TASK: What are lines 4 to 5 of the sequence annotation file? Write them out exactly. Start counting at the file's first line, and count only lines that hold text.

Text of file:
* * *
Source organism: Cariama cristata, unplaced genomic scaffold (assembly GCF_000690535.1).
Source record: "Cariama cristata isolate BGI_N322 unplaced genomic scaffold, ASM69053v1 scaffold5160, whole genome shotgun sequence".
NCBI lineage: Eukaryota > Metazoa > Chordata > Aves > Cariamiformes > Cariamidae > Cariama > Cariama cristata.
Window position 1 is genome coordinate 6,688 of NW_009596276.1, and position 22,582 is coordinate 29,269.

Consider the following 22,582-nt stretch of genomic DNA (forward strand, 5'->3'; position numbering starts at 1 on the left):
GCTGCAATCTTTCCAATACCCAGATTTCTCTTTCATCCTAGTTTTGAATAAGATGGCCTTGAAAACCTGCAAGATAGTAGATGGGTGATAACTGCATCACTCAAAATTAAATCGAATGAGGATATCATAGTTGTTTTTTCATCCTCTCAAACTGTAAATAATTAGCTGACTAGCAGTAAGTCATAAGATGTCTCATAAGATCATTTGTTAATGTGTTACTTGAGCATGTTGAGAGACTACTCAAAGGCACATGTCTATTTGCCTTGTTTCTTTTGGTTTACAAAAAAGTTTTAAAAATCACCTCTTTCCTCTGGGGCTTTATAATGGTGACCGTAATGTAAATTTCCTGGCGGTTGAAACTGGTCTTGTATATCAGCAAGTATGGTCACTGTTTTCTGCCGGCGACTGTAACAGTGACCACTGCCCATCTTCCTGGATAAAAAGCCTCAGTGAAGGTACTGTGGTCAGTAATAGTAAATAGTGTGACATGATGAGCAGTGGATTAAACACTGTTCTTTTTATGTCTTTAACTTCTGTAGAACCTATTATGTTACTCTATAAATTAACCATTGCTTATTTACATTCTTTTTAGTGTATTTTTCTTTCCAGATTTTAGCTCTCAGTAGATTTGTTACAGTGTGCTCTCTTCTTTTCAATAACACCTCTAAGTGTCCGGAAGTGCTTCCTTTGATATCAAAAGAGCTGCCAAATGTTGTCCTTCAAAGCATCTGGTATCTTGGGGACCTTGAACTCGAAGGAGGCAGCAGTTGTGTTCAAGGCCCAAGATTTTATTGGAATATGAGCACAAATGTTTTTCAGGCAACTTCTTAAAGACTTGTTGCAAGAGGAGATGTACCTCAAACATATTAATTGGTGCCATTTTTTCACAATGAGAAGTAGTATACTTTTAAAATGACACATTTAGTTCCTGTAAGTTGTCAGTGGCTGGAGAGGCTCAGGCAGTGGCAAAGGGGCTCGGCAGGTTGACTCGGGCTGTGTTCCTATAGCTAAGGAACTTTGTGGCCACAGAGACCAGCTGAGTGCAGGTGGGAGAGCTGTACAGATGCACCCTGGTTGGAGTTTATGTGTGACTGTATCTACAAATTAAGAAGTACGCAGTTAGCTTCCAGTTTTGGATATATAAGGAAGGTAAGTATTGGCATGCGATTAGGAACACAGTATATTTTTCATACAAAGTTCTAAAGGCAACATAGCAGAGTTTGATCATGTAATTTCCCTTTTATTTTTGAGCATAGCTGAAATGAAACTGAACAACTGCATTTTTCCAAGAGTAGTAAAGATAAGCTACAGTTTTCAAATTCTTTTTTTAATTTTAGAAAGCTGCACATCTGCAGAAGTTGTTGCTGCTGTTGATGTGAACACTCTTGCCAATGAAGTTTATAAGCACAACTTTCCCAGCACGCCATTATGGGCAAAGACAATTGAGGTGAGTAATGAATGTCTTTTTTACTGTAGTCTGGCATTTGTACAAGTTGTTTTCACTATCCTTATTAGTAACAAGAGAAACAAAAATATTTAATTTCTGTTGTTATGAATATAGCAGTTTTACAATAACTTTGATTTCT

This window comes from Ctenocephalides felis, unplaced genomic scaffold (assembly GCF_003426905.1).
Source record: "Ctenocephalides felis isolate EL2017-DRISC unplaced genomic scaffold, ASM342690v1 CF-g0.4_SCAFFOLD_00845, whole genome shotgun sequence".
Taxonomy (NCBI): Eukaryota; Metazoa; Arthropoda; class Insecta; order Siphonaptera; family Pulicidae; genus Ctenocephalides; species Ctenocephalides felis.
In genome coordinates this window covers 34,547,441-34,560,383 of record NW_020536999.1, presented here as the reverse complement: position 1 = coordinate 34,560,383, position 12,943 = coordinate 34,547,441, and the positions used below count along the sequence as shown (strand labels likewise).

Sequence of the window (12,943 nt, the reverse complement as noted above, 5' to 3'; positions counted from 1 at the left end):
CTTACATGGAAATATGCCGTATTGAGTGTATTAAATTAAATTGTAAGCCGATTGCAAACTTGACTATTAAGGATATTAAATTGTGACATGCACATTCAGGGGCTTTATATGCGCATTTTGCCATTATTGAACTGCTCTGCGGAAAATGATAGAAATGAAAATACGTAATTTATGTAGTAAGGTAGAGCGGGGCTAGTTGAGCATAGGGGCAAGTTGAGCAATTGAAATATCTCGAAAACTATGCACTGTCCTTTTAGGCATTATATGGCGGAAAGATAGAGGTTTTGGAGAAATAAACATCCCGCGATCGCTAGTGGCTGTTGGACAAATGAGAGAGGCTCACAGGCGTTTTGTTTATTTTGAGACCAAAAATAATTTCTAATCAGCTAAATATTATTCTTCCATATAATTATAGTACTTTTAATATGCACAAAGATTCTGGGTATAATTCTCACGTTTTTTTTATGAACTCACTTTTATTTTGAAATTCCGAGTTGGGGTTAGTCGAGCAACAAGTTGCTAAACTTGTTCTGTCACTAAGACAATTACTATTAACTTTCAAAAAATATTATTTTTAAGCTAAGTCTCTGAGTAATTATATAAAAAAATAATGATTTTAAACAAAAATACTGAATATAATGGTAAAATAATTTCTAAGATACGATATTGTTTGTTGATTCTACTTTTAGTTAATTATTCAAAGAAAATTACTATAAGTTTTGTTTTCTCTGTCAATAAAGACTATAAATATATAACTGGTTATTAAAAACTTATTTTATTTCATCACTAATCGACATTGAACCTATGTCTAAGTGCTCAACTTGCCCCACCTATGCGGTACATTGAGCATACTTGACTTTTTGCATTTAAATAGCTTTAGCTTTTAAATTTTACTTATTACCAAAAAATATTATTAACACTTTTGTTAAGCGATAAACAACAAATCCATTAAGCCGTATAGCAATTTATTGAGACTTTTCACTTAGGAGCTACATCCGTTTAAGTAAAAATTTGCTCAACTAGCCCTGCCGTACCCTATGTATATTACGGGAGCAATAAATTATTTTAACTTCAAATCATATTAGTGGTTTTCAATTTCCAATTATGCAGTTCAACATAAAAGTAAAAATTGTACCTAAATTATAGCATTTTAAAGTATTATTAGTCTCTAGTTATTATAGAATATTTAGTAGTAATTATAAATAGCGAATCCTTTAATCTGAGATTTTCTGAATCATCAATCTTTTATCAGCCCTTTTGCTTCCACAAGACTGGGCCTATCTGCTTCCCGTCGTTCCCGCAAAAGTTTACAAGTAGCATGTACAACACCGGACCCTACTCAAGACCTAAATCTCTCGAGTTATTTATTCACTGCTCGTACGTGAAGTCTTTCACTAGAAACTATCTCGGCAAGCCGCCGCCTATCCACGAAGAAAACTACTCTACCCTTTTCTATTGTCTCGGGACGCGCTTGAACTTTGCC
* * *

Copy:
Window position 1 is genome coordinate 6,688 of NW_009596276.1, and position 22,582 is coordinate 29,269.

Consider the following 22,582-nt stretch of genomic DNA (forward strand, 5'->3'; position numbering starts at 1 on the left):